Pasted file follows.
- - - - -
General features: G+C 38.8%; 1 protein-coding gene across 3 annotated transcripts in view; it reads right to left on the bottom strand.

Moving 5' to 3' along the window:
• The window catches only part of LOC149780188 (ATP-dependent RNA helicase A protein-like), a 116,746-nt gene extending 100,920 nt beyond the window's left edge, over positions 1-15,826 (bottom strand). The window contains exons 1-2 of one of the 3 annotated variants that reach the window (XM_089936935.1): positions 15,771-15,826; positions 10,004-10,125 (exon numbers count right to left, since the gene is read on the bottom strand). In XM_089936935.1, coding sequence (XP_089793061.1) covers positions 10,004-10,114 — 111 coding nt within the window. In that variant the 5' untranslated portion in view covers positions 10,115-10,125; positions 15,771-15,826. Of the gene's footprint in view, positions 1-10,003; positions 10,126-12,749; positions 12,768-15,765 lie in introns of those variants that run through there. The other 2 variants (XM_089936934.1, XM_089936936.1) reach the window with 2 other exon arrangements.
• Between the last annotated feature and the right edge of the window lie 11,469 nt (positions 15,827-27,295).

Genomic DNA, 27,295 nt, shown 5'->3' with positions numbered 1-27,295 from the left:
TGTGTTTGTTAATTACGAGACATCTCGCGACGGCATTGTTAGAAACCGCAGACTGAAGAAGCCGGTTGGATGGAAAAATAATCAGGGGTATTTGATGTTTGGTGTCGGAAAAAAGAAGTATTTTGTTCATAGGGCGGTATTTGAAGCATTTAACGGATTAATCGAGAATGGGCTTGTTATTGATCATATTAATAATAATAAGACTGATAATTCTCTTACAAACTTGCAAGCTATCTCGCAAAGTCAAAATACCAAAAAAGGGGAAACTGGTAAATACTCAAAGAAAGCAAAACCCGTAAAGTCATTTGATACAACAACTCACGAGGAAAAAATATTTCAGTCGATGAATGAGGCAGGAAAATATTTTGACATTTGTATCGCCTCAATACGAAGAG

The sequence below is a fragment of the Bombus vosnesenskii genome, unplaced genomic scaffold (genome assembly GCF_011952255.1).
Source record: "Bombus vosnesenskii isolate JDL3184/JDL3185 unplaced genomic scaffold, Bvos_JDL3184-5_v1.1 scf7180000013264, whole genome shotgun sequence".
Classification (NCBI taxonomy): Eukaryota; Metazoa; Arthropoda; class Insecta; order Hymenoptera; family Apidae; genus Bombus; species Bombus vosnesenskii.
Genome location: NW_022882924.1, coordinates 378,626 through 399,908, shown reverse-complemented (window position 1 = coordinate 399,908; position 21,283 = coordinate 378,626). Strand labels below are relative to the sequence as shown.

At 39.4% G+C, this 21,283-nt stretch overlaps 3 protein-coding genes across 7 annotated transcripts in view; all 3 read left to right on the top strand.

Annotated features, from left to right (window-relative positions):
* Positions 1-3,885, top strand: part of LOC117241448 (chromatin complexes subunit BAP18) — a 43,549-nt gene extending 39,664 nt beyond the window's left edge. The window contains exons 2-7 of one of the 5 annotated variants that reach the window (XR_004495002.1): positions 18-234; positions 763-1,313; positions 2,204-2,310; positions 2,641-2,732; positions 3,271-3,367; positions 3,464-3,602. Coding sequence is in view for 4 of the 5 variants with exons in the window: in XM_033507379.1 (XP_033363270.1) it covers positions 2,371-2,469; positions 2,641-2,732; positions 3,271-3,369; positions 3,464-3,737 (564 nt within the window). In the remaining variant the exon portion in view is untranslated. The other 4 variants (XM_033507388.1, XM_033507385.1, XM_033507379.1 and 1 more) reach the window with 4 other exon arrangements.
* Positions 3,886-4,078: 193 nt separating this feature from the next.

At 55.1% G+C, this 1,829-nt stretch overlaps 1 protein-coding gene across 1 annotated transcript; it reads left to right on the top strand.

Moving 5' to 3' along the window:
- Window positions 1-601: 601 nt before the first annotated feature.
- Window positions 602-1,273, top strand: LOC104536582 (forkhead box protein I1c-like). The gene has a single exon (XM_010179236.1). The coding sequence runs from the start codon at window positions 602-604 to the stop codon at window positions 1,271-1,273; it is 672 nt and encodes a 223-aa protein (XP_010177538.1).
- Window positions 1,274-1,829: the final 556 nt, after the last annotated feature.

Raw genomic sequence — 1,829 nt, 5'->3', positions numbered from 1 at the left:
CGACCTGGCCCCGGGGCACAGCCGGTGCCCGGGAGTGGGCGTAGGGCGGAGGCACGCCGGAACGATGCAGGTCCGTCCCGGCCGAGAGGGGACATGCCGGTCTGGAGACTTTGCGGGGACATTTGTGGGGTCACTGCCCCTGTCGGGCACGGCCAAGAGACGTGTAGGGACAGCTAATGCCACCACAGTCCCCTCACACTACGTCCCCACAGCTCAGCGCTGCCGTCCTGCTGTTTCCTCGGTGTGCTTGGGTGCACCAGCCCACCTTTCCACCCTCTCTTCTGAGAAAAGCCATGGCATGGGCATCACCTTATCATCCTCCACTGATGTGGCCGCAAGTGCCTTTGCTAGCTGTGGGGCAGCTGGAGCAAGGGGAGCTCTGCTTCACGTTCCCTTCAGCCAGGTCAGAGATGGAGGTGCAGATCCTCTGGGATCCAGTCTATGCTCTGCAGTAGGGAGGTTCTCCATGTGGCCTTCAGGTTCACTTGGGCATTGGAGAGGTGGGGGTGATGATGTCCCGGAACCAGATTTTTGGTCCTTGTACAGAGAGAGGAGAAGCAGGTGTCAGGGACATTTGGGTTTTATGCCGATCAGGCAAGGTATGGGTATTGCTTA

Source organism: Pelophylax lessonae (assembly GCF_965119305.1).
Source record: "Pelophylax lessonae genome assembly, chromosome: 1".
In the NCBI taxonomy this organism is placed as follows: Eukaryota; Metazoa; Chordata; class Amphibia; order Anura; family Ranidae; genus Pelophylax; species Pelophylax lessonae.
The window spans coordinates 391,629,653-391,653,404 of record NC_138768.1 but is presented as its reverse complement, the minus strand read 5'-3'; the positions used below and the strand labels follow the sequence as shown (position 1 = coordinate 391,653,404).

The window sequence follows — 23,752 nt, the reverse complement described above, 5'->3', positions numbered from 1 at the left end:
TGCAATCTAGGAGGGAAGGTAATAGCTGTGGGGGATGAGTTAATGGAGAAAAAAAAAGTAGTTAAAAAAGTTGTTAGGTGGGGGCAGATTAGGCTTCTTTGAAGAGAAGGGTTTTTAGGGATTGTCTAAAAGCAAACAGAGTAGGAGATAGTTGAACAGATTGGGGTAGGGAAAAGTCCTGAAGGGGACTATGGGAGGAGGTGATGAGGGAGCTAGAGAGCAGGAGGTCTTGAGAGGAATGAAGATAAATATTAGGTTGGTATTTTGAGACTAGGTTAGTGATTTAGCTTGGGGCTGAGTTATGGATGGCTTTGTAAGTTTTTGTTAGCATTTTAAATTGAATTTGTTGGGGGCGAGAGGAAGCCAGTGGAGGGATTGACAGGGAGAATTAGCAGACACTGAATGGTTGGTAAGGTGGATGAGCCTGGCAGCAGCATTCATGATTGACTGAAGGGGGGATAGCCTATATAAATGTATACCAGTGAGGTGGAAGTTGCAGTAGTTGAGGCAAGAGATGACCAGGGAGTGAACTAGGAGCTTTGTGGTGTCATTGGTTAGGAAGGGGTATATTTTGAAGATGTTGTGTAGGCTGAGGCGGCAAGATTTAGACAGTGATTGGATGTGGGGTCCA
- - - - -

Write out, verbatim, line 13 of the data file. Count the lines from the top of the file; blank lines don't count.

* Positions 1-3,885, top strand: part of LOC117241448 (chromatin complexes subunit BAP18) — a 43,549-nt gene extending 39,664 nt beyond the window's left edge. The window contains exons 2-7 of one of the 5 annotated variants that reach the window (XR_004495002.1): positions 18-234; positions 763-1,313; positions 2,204-2,310; positions 2,641-2,732; positions 3,271-3,367; positions 3,464-3,602. Coding sequence is in view for 4 of the 5 variants with exons in the window: in XM_033507379.1 (XP_033363270.1) it covers positions 2,371-2,469; positions 2,641-2,732; positions 3,271-3,369; positions 3,464-3,737 (564 nt within the window). In the remaining variant the exon portion in view is untranslated. The other 4 variants (XM_033507388.1, XM_033507385.1, XM_033507379.1 and 1 more) reach the window with 4 other exon arrangements.